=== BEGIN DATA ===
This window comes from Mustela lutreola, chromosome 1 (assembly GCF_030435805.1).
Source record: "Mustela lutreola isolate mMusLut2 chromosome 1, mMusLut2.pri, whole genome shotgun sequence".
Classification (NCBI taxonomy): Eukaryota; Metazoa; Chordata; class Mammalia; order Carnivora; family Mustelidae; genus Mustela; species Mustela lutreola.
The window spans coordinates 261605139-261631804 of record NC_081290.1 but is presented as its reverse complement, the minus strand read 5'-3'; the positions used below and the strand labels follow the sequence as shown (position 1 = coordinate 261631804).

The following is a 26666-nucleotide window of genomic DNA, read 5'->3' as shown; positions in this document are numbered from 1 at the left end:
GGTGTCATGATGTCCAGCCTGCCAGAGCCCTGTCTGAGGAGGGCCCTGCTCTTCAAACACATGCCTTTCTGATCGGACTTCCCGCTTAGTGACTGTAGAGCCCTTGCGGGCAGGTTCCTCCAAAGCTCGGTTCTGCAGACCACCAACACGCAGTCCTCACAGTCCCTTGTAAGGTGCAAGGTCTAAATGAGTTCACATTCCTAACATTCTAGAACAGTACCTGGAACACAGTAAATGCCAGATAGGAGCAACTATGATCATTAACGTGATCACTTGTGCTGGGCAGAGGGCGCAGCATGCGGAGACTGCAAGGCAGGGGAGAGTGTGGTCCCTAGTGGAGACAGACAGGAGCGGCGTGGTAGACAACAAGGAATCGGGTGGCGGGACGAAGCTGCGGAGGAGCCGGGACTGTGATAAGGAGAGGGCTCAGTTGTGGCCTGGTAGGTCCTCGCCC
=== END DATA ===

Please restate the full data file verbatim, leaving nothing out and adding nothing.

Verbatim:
This window comes from Mustela lutreola, chromosome 1 (assembly GCF_030435805.1).
Source record: "Mustela lutreola isolate mMusLut2 chromosome 1, mMusLut2.pri, whole genome shotgun sequence".
Classification (NCBI taxonomy): Eukaryota; Metazoa; Chordata; class Mammalia; order Carnivora; family Mustelidae; genus Mustela; species Mustela lutreola.
The window spans coordinates 261605139-261631804 of record NC_081290.1 but is presented as its reverse complement, the minus strand read 5'-3'; the positions used below and the strand labels follow the sequence as shown (position 1 = coordinate 261631804).

The following is a 26666-nucleotide window of genomic DNA, read 5'->3' as shown; positions in this document are numbered from 1 at the left end:
GGTGTCATGATGTCCAGCCTGCCAGAGCCCTGTCTGAGGAGGGCCCTGCTCTTCAAACACATGCCTTTCTGATCGGACTTCCCGCTTAGTGACTGTAGAGCCCTTGCGGGCAGGTTCCTCCAAAGCTCGGTTCTGCAGACCACCAACACGCAGTCCTCACAGTCCCTTGTAAGGTGCAAGGTCTAAATGAGTTCACATTCCTAACATTCTAGAACAGTACCTGGAACACAGTAAATGCCAGATAGGAGCAACTATGATCATTAACGTGATCACTTGTGCTGGGCAGAGGGCGCAGCATGCGGAGACTGCAAGGCAGGGGAGAGTGTGGTCCCTAGTGGAGACAGACAGGAGCGGCGTGGTAGACAACAAGGAATCGGGTGGCGGGACGAAGCTGCGGAGGAGCCGGGACTGTGATAAGGAGAGGGCTCAGTTGTGGCCTGGTAGGTCCTCGCCC